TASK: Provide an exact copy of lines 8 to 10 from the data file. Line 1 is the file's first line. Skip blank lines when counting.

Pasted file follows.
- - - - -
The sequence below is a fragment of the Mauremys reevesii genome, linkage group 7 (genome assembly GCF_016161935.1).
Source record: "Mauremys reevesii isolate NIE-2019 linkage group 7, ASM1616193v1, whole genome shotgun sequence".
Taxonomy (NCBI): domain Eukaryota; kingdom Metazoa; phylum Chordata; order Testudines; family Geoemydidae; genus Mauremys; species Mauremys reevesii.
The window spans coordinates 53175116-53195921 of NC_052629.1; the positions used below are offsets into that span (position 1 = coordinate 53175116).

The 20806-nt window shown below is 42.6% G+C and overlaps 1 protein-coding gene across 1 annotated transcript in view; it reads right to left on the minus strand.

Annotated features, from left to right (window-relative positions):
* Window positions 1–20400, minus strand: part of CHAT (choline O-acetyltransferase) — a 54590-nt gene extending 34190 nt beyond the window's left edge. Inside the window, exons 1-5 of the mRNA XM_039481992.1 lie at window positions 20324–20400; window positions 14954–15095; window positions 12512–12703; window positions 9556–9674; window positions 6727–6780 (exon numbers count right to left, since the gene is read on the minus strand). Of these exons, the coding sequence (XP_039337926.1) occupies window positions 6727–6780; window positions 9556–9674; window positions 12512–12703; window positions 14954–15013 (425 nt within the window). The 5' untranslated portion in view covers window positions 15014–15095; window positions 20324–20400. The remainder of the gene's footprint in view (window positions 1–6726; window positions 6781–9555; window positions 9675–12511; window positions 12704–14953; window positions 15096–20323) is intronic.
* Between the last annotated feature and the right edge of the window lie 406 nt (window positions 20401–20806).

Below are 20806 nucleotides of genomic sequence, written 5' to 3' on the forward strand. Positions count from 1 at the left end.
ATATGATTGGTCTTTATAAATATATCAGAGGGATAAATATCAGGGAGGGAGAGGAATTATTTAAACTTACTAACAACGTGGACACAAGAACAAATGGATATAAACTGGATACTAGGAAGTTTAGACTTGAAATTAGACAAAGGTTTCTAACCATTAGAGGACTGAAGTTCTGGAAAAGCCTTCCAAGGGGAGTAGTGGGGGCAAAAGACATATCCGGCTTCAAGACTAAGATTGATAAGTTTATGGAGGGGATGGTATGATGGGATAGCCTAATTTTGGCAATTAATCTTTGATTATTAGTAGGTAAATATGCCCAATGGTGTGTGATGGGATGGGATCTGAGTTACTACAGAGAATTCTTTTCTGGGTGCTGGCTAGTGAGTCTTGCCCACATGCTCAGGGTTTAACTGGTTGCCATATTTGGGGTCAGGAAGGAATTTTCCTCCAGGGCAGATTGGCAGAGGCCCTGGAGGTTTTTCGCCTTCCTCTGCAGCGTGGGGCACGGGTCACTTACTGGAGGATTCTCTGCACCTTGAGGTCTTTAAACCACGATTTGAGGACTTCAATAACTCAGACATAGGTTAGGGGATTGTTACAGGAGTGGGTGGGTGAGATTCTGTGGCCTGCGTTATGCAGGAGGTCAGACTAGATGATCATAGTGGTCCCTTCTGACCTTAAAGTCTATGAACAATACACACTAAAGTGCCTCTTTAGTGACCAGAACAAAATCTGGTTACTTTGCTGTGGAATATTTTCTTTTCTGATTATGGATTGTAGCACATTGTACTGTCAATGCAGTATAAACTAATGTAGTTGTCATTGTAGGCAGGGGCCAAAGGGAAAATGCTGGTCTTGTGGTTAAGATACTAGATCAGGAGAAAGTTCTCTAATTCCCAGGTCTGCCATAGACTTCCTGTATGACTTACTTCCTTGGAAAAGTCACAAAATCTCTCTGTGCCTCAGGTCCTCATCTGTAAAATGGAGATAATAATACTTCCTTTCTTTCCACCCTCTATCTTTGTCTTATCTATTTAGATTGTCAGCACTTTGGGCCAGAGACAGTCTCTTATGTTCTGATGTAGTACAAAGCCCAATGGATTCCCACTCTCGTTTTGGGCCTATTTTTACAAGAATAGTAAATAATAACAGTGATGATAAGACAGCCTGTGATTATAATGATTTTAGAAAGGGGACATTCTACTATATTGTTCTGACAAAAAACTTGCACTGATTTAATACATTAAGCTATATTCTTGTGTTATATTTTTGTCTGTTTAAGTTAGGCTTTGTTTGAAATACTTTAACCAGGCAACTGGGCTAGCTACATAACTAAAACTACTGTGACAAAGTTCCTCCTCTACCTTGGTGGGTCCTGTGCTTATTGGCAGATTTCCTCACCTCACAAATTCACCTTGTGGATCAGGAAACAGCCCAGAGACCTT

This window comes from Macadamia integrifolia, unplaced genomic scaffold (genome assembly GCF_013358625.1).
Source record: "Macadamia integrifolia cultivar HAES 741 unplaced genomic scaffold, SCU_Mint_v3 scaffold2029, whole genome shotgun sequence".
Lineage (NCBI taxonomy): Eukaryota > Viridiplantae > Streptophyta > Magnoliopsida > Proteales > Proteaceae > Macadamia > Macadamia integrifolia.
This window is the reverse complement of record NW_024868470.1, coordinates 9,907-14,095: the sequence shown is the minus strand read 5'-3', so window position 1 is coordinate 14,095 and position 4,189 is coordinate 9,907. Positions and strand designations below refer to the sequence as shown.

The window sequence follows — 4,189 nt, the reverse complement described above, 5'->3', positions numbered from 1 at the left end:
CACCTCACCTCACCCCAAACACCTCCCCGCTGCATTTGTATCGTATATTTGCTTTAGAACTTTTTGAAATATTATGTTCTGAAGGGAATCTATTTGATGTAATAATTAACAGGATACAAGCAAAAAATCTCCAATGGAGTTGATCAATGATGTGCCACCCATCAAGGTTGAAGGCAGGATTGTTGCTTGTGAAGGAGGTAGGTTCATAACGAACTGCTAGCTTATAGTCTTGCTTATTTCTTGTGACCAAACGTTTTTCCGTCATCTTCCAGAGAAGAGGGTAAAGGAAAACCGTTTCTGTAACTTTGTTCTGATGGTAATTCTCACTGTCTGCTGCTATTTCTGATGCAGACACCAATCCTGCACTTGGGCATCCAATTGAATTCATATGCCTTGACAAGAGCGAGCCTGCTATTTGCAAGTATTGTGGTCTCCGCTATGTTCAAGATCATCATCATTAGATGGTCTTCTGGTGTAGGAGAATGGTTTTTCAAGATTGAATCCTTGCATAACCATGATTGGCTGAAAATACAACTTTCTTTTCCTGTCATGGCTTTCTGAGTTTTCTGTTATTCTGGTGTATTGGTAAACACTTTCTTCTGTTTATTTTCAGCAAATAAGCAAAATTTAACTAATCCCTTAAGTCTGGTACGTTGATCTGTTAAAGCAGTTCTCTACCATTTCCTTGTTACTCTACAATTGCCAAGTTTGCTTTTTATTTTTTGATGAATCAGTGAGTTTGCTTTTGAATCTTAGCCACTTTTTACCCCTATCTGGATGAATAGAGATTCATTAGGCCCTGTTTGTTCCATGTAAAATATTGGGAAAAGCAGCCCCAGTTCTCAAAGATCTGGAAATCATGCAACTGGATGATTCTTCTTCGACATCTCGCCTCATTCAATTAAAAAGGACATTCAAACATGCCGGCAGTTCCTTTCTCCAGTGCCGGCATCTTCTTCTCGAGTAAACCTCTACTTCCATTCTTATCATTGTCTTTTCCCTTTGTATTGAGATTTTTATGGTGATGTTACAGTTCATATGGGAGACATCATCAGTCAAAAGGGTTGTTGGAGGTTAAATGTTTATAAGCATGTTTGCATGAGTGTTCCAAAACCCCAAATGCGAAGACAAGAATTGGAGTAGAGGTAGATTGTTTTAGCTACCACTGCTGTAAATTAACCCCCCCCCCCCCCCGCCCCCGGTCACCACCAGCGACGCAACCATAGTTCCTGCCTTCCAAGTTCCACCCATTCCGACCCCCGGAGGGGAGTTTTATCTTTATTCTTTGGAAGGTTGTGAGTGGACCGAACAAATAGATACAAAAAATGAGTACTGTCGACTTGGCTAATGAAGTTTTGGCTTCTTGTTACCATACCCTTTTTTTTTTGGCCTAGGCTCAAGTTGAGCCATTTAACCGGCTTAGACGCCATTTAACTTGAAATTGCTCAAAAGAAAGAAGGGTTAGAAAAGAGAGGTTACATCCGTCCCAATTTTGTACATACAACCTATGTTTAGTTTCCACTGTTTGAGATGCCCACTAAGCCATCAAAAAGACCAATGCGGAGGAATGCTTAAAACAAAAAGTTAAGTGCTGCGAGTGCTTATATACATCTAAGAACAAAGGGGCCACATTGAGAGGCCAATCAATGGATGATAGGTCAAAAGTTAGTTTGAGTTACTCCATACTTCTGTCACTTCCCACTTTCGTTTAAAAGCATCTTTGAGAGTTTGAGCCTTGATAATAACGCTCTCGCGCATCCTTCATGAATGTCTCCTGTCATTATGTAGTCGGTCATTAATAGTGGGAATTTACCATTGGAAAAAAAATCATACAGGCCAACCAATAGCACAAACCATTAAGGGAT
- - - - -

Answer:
* Between the last annotated feature and the right edge of the window lie 406 nt (window positions 20401–20806).

Below are 20806 nucleotides of genomic sequence, written 5' to 3' on the forward strand. Positions count from 1 at the left end.
ATATGATTGGTCTTTATAAATATATCAGAGGGATAAATATCAGGGAGGGAGAGGAATTATTTAAACTTACTAACAACGTGGACACAAGAACAAATGGATATAAACTGGATACTAGGAAGTTTAGACTTGAAATTAGACAAAGGTTTCTAACCATTAGAGGACTGAAGTTCTGGAAAAGCCTTCCAAGGGGAGTAGTGGGGGCAAAAGACATATCCGGCTTCAAGACTAAGATTGATAAGTTTATGGAGGGGATGGTATGATGGGATAGCCTAATTTTGGCAATTAATCTTTGATTATTAGTAGGTAAATATGCCCAATGGTGTGTGATGGGATGGGATCTGAGTTACTACAGAGAATTCTTTTCTGGGTGCTGGCTAGTGAGTCTTGCCCACATGCTCAGGGTTTAACTGGTTGCCATATTTGGGGTCAGGAAGGAATTTTCCTCCAGGGCAGATTGGCAGAGGCCCTGGAGGTTTTTCGCCTTCCTCTGCAGCGTGGGGCACGGGTCACTTACTGGAGGATTCTCTGCACCTTGAGGTCTTTAAACCACGATTTGAGGACTTCAATAACTCAGACATAGGTTAGGGGATTGTTACAGGAGTGGGTGGGTGAGATTCTGTGGCCTGCGTTATGCAGGAGGTCAGACTAGATGATCATAGTGGTCCCTTCTGACCTTAAAGTCTATGAACAATACACACTAAAGTGCCTCTTTAGTGACCAGAACAAAATCTGGTTACTTTGCTGTGGAATATTTTCTTTTCTGATTATGGATTGTAGCACATTGTACTGTCAATGCAGTATAAACTAATGTAGTTGTCATTGTAGGCAGGGGCCAAAGGGAAAATGCTGGTCTTGTGGTTAAGATACTAGATCAGGAGAAAGTTCTCTAATTCCCAGGTCTGCCATAGACTTCCTGTATGACTTACTTCCTTGGAAAAGTCACAAAATCTCTCTGTGCCTCAGGTCCTCATCTGTAAAATGGAGATAATAATACTTCCTTTCTTTCCACCCTCTATCTTTGTCTTATCTATTTAGATTGTCAGCACTTTGGGCCAGAGACAGTCTCTTATGTTCTGATGTAGTACAAAGCCCAATGGATTCCCACTCTCGTTTTGGGCCTATTTTTACAAGAATAGTAAATAATAACAGTGATGATAAGACAGCCTGTGATTATAATGATTTTAGAAAGGGGACATTCTACTATATTGTTCTGACAAAAAACTTGCACTGATTTAATACATTAAGCTATATTCTTGTGTTATATTTTTGTCTGTTTAAGTTAGGCTTTGTTTGAAATACTTTAACCAGGCAACTGGGCTAGCTACATAACTAAAACTACTGTGACAAAGTTCCTCCTCTACCTTGGTGGGTCCTGTGCTTATTGGCAGATTTCCTCACCTCACAAATTCACCTTGTGGATCAGGAAACAGCCCAGAGACCTT